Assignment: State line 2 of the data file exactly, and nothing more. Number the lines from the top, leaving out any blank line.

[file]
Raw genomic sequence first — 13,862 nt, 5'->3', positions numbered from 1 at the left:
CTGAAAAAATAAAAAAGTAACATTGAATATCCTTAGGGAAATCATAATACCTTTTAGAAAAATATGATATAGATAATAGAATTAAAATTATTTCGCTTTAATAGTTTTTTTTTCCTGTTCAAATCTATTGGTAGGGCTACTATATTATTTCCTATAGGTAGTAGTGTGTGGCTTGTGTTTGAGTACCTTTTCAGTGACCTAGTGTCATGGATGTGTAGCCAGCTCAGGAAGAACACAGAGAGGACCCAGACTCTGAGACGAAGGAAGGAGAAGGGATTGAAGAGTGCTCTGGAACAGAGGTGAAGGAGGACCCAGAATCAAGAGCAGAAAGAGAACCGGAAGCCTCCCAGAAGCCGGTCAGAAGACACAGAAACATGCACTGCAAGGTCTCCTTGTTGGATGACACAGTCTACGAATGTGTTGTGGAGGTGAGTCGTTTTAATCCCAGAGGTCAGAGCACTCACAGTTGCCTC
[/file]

CTGAAAAAATAAAAAAGTAACATTGAATATCCTTAGGGAAATCATAATACCTTTTAGAAAAATATGATATAGATAATAGAATTAAAATTATTTCGCTTTAATAGTTTTTTTTTCCTGTTCAAATCTATTGGTAGGGCTACTATATTATTTCCTATAGGTAGTAGTGTGTGGCTTGTGTTTGAGTACCTTTTCAGTGACCTAGTGTCATGGATGTGTAGCCAGCTCAGGAAGAACACAGAGAGGACCCAGACTCTGAGACGAAGGAAGGAGAAGGGATTGAAGAGTGCTCTGGAACAGAGGTGAAGGAGGACCCAGAATCAAGAGCAGAAAGAGAACCGGAAGCCTCCCAGAAGCCGGTCAGAAGACACAGAAACATGCACTGCAAGGTCTCCTTGTTGGATGACACAGTCTACGAATGTGTTGTGGAGGTGAGTCGTTTTAATCCCAGAGGTCAGAGCACTCACAGTTGCCTC